Tour a Distinctly Modern Home in Jackson, Wyoming

How does one marshal the most traditional building materials and architectural details—stone, wood, shingles, pitched roofs—into a house that functions and feels distinctly modern? That was the challenge faced by Brian Messana and Toby O’Rorke, partners in the New York City–based architecture firm Messana O’Rorke, when they were enlisted to create a vacation house in Jackson, Wyoming, for Messana’s brother and sister-in-law. The homeowners were clearly drawn to the site’s abundant natural splendor (specifically its spectacular views of the Grand Tetons), but, like their architects, they had little interest in stereotypical domestic interpretations of the American West, replete with antler chandeliers and overstuffed wing chairs in plaid fabrics. They were looking for something decidedly more contemporary.

Messana O’Rorke’s work, newly chronicled in the monograph Building Blocks (published by Rizzoli, including an essay by yours truly), privileges the orchestration of monochromatic planes, minimalist volumes, and poetic light over theatrical assemblages chockablock with color and pattern. In other words, frontier kitsch is not their strong suit. “This particular area of Jackson has very specific architectural standards. There are restrictions on the height of the structure and the pitch of the roof, the kinds of materials you can build with, and the amount of clear, uninterrupted glass,” Messana says, elaborating on the stringent building codes. “We had to adapt our usual palette and lexicon, but our fundamental approach remained the same. Our work here is still focused on clarity of form and space.”

Inspired by the pared-down, vernacular residences of nearby Mormon Row—a late-frontier settlement built by members of the Church of Latter-day Saints—Messana O’Rorke’s design straddles the 19th, 20th, and 21st centuries, resolving the potentially conflicting demands of contextual sensitivity and contemporary brio. To lighten the visual impact of the 5,000-square-foot structure, Messana and O’Rorke broke it down into four volumes attached by glass-enclosed hallways. (The architects refer to the glazed connectors as gaskets, evoking Le Corbusier’s famous dictum that a house is a machine for living.) From a distance the dwelling, dubbed Junegrass, reads like a series of discrete pavilions arrayed in a line against a stunning mountain backdrop.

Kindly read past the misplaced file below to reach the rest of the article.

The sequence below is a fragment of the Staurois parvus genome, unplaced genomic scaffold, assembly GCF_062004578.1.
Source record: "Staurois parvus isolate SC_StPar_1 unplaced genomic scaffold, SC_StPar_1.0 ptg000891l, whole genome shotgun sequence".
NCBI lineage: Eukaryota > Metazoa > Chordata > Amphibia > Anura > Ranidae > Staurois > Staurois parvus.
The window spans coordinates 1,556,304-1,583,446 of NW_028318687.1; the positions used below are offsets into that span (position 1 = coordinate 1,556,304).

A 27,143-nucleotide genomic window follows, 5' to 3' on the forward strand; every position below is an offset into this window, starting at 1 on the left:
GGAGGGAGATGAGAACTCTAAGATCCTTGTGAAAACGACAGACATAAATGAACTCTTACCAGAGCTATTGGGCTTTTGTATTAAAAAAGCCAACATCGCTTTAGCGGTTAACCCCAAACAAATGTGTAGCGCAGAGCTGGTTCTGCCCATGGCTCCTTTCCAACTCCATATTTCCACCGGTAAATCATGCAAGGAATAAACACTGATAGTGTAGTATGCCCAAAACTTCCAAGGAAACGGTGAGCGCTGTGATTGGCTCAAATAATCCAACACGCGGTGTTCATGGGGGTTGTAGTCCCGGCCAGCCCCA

The pavilions are variously clad in stained cedar siding, cedar shingles, and rustic stone, again accentuating the impression of independent structures. In the central volume, where the kitchen and living room are located, massive pocketing glass doors open the interior to the surrounding landscape and views, at least in obliging weather. At the front of the house, a firepit set beside a reflecting pool provides the ideal spot to appreciate the setting sun. On the opposite side, a courtyard created by staggering the various pavilions is outfitted with an outdoor kitchen and dining table. “The beauty of the scenery impacted every move we made. We were constantly looking to frame views and manipulate sight lines to build expectation and heighten the drama,” Messana explains.

In characteristic Messana O’Rorke fashion, the quietly confident interiors are designed for both contemplation and invigoration, reflection and inspiration. The rooms are crisply detailed with wide-plank French oak floors and vertical elevations of fumed, wire-brushed oak in a warm gray stain. Simple granite floors and walls of Carrara marble wrap the home spa. “There aren’t any unnecessarily loud architectural details or splashy materials,” Messana says. “For drama and delight, it’s hard to beat the Wyoming landscape.”